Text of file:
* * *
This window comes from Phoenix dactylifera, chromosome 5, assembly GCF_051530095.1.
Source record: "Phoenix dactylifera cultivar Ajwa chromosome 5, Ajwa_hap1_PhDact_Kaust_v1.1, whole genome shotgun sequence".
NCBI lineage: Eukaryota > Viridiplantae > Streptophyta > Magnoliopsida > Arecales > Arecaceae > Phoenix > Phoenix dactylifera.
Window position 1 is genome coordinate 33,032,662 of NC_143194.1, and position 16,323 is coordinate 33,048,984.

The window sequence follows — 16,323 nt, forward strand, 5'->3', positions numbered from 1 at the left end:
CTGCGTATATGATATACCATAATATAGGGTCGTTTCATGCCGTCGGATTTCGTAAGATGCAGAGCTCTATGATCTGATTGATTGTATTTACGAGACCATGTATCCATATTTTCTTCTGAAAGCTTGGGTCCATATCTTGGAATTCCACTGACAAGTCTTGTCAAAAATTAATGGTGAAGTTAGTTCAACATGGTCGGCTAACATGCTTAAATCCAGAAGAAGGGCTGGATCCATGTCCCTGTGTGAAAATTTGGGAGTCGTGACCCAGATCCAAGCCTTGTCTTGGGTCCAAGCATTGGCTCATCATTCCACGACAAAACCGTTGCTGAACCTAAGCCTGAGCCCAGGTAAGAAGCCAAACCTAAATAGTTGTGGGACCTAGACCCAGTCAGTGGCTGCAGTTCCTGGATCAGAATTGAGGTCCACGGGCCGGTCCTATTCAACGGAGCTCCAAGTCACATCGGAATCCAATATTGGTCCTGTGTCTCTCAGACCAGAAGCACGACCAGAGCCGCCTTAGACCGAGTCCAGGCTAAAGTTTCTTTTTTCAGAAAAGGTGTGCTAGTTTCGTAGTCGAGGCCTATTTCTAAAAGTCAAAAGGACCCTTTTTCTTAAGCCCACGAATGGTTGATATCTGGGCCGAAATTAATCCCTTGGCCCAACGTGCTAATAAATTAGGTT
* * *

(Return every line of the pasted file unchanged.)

This window comes from Phoenix dactylifera, chromosome 5, assembly GCF_051530095.1.
Source record: "Phoenix dactylifera cultivar Ajwa chromosome 5, Ajwa_hap1_PhDact_Kaust_v1.1, whole genome shotgun sequence".
NCBI lineage: Eukaryota > Viridiplantae > Streptophyta > Magnoliopsida > Arecales > Arecaceae > Phoenix > Phoenix dactylifera.
Window position 1 is genome coordinate 33,032,662 of NC_143194.1, and position 16,323 is coordinate 33,048,984.

The window sequence follows — 16,323 nt, forward strand, 5'->3', positions numbered from 1 at the left end:
CTGCGTATATGATATACCATAATATAGGGTCGTTTCATGCCGTCGGATTTCGTAAGATGCAGAGCTCTATGATCTGATTGATTGTATTTACGAGACCATGTATCCATATTTTCTTCTGAAAGCTTGGGTCCATATCTTGGAATTCCACTGACAAGTCTTGTCAAAAATTAATGGTGAAGTTAGTTCAACATGGTCGGCTAACATGCTTAAATCCAGAAGAAGGGCTGGATCCATGTCCCTGTGTGAAAATTTGGGAGTCGTGACCCAGATCCAAGCCTTGTCTTGGGTCCAAGCATTGGCTCATCATTCCACGACAAAACCGTTGCTGAACCTAAGCCTGAGCCCAGGTAAGAAGCCAAACCTAAATAGTTGTGGGACCTAGACCCAGTCAGTGGCTGCAGTTCCTGGATCAGAATTGAGGTCCACGGGCCGGTCCTATTCAACGGAGCTCCAAGTCACATCGGAATCCAATATTGGTCCTGTGTCTCTCAGACCAGAAGCACGACCAGAGCCGCCTTAGACCGAGTCCAGGCTAAAGTTTCTTTTTTCAGAAAAGGTGTGCTAGTTTCGTAGTCGAGGCCTATTTCTAAAAGTCAAAAGGACCCTTTTTCTTAAGCCCACGAATGGTTGATATCTGGGCCGAAATTAATCCCTTGGCCCAACGTGCTAATAAATTAGGTT